As someone who has a stiletto firmly planted on both sides of the tracks (!!) in opera and music theatre, I get to see the extreme stereotypes and everything in between in both businesses.
Do not let it fool you - these businesses are VERY different, but can learn from each other!!
My musings today are about the extremes of what I see in the cultures and share them with you to see where you see yourself. If you see yourself in these extremes, or even close to it - perhaps it is time (just a suggestion of course!) to come back from the ledge and re-evaluate why you are there and what you are doing it for! The stereotypes/extremes are there for a reason - and can allow for more positive possibilities for you the singer instead of falling into the stereotype too easily!
One extreme seen is this: In opera, a singer relinquishing their own thought and activities to the mercy of the "guru/teacher": they can't pee without permission and must ask permission for EVERYTHING they do from this teacher; The other extreme, in music theatre is the singer who doesn't think they need a teacher at all!!!!
The extreme: In opera, becoming so wound up in the "perfection of voce" that it ties your ability to perform in knots! In music theatre, believing that "it's good enough" when it's not good at all!!
The extreme: In opera, where technique leads and we see nothing else! In music theatre, where technique doesn't exist!!
The extreme: In opera, investing in study/coaching/languages and never allowing it to breathe and become artistry; In music theatre, never learning how to invest - that is it always "good enough" even when the voice isn't built, the music not really learned...
These are just some extremes...there are MANY in both businesses!!!
Singers in both businesses need to recognize the culture they are in, and challenge it! How? By challenging oneself first!!!!
Learning how to be honest with self is probably the most difficult thing. Denial is part of stress management. We need that to survive at times. However, self-delusion is something else.
You are not a power to be reckoned with if you've never carried a show yet or can't book a job! Calling yourself that does not make you that! This is delusion.
You are not useless just because you haven't booked that job yet! That is also delusion!
Where should a singer be in the extreme stereotypes? Obviously not at the extremes!!!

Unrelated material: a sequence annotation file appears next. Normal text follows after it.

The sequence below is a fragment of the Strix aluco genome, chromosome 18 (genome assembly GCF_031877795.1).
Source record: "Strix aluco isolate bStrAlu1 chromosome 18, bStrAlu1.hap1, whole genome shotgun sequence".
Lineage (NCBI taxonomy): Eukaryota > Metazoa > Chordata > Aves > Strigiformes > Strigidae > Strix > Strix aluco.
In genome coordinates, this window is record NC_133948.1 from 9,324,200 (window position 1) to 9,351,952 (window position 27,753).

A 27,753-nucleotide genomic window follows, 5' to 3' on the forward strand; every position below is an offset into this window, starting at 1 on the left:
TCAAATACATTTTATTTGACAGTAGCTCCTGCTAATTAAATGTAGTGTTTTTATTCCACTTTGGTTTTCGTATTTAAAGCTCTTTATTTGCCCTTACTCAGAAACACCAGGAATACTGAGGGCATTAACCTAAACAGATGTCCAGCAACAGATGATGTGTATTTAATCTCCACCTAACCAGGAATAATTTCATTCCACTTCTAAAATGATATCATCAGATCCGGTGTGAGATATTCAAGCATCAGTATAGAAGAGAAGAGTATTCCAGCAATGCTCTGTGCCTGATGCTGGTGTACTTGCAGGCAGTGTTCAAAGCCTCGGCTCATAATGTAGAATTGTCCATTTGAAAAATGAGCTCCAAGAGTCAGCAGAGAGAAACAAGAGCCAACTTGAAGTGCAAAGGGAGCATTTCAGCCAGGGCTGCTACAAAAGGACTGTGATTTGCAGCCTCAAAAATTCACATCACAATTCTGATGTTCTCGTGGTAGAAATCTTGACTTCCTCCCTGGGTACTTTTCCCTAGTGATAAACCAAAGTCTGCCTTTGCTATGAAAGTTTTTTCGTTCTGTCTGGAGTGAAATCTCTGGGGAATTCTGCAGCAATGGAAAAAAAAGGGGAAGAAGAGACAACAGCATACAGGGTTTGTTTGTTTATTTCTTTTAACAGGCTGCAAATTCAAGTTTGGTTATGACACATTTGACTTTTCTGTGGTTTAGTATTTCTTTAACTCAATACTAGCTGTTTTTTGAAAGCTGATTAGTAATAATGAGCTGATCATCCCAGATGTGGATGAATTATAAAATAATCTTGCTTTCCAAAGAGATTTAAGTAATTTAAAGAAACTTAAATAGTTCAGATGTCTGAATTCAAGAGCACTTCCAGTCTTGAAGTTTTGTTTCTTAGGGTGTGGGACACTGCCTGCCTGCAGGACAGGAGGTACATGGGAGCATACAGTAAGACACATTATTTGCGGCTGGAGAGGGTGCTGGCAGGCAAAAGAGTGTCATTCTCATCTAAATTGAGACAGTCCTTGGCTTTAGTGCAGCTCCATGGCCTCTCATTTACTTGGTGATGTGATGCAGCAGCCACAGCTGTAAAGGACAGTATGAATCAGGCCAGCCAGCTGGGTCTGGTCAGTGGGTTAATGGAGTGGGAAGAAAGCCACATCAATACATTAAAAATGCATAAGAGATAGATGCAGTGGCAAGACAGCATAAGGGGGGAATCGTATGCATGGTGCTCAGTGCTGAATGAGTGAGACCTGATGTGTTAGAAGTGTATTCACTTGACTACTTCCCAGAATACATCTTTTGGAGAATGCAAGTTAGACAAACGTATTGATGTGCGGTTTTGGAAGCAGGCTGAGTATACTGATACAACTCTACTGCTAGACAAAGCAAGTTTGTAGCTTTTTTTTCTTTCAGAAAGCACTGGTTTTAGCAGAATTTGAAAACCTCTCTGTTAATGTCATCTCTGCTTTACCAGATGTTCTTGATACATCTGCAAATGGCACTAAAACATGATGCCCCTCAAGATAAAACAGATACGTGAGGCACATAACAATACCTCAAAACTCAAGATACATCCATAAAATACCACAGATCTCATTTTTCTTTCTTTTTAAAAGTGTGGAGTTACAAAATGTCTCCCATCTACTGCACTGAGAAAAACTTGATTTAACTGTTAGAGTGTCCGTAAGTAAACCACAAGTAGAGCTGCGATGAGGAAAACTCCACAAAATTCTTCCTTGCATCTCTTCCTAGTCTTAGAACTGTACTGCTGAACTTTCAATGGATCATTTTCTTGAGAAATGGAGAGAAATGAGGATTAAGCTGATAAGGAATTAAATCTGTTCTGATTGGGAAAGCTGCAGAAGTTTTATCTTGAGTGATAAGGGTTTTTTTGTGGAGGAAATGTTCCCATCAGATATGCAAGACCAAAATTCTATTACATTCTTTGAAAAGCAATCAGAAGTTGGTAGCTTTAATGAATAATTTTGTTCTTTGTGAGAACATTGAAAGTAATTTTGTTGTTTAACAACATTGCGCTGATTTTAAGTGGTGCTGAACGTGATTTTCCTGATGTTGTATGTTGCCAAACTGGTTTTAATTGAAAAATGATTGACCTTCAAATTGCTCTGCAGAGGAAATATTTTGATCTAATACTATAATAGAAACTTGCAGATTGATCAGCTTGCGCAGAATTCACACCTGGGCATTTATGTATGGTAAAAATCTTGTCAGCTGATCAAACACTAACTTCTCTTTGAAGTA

Opera singers could learn some things from music theatre singers, and most definitely vice versa!
In a perfect world, in MY mind, this is what I would like to see:
Singers in both cultures learn to trust themselves with the guide of teachers and coaches and not the enabling of teachers and coaches. (and also know the DIFFERENCES between teachers and coaches - worse in the music theatre world - a teacher is not the same as a coach!!!!)
Your teachers and coaches are your guides - and a place to bounce ideas off of and a place to explore and discover. They are not a place to be fearful of nor a place to answer to. They are NEEDED for the right reasons!!!
Even the great talents of our worlds still study!!!! They might not study with a teacher every week, or work with a coach regularly - but they have the knowledge to see the truth and know when they need the workout!!!
If you cannot summon your talent at will - you still need a teacher! It's that simple. And with that study you need to practice (!!!!) to develop the muscular balance in order for the voice to function so you CAN begin to summon that talent at will!
Your teacher and your coaches cannot do that work for you, but you need their guidance to get you on the path of that self-discovery and development!
Singers in both cultures need to find a balance between VOICE and THEATRE. Both are needed in both cultures but often one is sacrificed for the other. Again - craft cannot be one-dimensional or it is false. All aspects of theatre - voice, language, musicality, physicality, characterization, breath, movement - must be respected and learned.
"Good enough" is NOT. This can happen in both cultures. In opera I have seen "well the voice is so beautiful that if she can't act it's good enough" and in music theatre I have seen "well, the notes are always right and the rhythms are approximate, so it's good enough" - and I say, uhm, NO IT'S NOT!!!! Approximate rhythms does not equal back-phrasing in music theatre - it's just wrong!!! Ignoring an important aspect of theatre in opera to just showcase a voice is selling it out.
Why wouldn't we want to discover and develop OUR BEST SELVES???? Why would we want to pretend? To develop only parts of our craft? To make excuses instead of just work hard to achieve more? Why would we settle for "good enough" if we could really claim our ability and lead with it?
We must learn to trust ourselves. But the only way to trust self is to KNOW. And the only way to know is to LEARN. And the only way to learn is to COMMIT.
If you are too close to the extremes of stereotype - perhaps it's time to revamp your position. If you don't think you need any outside ears, perhaps it's time to shake your head. If you think you are a powerhouse then find out if that is in your own mind, or if it has a reality within the context of the culture you say you exist in.
The responsibility for the development of YOU - is you. If you need to sit down and take inventory, then do it. If you need to get off your butt and DO something, then do it. If you need to make changes, make them. If you think you need a wake up call, a new direction, a new possibility, then grab it!
Don't settle for the stereotype. Don't settle for good enough. Go get the BEST of you!
Susan Eichhorn Young
Susan Eichhorn Young covers all things voice—strong and sophisticated singing and speaking.
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